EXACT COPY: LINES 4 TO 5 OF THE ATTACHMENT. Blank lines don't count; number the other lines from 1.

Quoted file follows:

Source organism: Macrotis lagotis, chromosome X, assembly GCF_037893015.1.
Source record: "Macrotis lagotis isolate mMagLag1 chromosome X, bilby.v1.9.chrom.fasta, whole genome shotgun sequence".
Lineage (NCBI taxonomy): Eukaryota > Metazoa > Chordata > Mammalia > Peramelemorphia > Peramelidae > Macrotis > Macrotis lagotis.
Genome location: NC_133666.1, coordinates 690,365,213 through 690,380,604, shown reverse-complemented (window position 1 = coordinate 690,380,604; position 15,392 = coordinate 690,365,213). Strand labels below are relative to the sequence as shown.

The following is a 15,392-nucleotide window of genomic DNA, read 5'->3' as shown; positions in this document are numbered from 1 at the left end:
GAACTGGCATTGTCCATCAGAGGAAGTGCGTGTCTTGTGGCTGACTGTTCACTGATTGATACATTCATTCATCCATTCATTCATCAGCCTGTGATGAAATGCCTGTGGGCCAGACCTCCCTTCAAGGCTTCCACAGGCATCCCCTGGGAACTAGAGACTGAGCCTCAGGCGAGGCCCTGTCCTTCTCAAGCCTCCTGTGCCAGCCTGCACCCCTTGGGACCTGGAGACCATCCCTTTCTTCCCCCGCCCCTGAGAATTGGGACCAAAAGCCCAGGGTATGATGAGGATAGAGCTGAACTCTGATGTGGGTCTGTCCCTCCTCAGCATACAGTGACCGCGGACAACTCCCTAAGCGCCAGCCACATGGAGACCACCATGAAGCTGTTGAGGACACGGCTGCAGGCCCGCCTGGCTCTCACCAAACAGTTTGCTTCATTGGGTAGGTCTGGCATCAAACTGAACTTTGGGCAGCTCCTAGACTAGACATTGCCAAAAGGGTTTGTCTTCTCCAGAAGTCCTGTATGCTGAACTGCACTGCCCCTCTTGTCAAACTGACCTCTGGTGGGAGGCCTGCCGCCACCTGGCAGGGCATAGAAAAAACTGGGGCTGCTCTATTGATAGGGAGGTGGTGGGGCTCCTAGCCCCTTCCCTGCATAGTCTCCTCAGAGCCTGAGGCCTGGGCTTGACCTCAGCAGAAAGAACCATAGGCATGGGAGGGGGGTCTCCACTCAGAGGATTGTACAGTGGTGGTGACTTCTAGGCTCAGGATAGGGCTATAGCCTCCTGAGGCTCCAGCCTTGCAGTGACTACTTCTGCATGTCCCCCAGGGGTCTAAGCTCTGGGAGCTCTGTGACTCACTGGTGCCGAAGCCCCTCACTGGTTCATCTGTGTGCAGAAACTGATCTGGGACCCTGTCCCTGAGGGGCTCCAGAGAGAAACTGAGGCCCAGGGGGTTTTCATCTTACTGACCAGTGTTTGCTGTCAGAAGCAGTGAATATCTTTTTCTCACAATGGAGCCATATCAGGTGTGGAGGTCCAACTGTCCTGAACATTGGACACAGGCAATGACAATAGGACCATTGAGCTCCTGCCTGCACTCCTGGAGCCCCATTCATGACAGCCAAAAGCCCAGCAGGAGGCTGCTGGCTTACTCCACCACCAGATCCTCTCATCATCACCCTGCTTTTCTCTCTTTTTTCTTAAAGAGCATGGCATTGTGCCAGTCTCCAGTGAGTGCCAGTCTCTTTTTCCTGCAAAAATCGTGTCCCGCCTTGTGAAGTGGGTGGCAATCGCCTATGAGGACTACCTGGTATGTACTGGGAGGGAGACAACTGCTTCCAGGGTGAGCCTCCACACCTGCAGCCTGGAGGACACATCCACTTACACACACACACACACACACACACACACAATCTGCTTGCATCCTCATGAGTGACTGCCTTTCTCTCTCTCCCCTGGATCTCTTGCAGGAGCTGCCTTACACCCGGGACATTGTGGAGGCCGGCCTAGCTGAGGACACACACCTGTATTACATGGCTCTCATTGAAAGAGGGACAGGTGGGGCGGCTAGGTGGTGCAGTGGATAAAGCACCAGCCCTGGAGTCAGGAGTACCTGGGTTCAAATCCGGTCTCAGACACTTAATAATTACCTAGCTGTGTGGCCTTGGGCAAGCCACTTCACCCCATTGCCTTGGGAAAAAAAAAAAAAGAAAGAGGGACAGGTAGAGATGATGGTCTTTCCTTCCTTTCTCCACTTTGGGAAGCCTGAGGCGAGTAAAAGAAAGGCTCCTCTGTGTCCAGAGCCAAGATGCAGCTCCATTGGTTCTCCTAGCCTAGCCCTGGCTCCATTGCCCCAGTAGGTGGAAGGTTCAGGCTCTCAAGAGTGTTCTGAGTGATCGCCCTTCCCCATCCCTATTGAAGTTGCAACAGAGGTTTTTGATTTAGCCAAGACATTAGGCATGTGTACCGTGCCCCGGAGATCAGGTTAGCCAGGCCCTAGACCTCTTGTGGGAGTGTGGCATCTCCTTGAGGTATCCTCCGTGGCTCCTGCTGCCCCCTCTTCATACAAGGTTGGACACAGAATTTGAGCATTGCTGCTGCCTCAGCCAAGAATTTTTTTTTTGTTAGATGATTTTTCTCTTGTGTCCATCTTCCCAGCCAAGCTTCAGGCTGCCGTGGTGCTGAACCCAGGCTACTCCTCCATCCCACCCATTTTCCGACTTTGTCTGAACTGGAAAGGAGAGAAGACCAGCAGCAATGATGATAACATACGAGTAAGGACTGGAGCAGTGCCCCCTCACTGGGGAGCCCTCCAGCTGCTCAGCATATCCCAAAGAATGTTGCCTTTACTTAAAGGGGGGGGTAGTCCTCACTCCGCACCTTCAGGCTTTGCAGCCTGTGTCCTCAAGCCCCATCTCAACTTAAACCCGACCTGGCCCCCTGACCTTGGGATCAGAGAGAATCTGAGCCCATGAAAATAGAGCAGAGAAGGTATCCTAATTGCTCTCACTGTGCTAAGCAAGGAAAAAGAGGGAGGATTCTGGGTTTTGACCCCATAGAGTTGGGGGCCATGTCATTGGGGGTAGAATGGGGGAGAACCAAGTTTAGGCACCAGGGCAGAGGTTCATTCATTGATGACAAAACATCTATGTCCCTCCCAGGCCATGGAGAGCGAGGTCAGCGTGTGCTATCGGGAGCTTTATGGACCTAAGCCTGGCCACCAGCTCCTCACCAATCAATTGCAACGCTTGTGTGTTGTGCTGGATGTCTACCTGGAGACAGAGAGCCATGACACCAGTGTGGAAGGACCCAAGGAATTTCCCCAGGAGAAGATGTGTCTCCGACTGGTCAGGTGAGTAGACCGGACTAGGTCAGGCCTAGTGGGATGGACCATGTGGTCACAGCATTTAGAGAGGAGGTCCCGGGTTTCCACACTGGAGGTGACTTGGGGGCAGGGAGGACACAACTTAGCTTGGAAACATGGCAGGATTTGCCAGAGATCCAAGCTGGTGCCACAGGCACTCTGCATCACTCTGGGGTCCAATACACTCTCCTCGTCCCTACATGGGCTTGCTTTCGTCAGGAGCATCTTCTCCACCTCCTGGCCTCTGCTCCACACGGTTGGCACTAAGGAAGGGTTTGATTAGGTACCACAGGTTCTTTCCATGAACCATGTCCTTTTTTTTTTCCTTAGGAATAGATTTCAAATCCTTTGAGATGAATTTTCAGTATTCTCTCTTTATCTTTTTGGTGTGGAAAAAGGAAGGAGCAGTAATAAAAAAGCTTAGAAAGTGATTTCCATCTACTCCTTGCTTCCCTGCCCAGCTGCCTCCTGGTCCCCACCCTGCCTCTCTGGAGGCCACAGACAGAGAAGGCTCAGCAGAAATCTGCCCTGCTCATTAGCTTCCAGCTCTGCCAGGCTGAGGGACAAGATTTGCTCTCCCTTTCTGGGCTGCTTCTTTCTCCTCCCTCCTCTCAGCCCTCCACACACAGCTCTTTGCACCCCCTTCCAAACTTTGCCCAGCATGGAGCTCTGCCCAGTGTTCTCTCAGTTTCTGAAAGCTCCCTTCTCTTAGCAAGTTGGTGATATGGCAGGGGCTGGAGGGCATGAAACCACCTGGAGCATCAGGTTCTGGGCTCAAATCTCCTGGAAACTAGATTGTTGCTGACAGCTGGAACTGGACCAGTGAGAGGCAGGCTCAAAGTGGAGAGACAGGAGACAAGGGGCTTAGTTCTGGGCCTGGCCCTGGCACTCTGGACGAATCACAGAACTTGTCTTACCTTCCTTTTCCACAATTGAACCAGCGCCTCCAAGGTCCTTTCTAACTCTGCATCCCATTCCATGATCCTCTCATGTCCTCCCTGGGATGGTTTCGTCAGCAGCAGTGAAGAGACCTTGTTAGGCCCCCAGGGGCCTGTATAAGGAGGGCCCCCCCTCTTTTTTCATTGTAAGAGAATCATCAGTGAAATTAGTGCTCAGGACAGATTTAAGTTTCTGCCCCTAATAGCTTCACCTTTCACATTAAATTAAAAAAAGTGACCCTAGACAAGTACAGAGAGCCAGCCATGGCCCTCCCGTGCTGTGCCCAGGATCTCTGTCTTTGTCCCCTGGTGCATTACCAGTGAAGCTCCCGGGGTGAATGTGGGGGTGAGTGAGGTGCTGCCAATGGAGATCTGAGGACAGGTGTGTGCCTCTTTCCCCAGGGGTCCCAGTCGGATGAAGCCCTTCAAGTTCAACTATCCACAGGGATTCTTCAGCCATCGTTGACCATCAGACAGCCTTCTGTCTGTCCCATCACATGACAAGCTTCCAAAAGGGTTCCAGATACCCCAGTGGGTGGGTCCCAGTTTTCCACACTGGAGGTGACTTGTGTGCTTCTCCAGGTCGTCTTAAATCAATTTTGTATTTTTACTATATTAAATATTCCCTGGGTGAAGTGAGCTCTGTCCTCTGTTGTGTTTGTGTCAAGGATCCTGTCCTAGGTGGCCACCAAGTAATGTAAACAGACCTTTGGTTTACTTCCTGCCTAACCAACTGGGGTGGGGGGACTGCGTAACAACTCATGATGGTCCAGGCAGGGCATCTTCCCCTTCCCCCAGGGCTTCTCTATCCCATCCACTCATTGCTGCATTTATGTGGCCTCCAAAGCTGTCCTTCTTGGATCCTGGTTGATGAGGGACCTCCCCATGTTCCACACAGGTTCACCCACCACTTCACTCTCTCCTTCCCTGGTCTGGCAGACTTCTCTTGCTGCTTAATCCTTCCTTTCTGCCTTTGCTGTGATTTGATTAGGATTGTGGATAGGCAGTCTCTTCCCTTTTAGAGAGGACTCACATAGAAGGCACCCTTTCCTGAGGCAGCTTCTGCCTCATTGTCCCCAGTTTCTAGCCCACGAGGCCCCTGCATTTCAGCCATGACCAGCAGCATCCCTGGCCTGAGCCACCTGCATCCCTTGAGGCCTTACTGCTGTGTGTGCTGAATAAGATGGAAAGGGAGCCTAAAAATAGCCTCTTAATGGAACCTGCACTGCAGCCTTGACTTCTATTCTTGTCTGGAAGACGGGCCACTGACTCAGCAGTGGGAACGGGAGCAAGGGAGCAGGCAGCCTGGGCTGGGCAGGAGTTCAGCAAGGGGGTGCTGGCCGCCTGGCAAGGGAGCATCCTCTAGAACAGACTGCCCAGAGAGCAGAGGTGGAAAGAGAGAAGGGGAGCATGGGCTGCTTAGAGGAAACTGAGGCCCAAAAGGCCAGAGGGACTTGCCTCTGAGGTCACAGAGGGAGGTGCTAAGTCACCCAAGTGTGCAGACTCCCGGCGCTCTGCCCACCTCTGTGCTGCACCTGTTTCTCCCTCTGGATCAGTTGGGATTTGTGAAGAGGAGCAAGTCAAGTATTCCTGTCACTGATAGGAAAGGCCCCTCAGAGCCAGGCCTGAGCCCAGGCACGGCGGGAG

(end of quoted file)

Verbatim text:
Genome location: NC_133666.1, coordinates 690,365,213 through 690,380,604, shown reverse-complemented (window position 1 = coordinate 690,380,604; position 15,392 = coordinate 690,365,213). Strand labels below are relative to the sequence as shown.

The following is a 15,392-nucleotide window of genomic DNA, read 5'->3' as shown; positions in this document are numbered from 1 at the left end: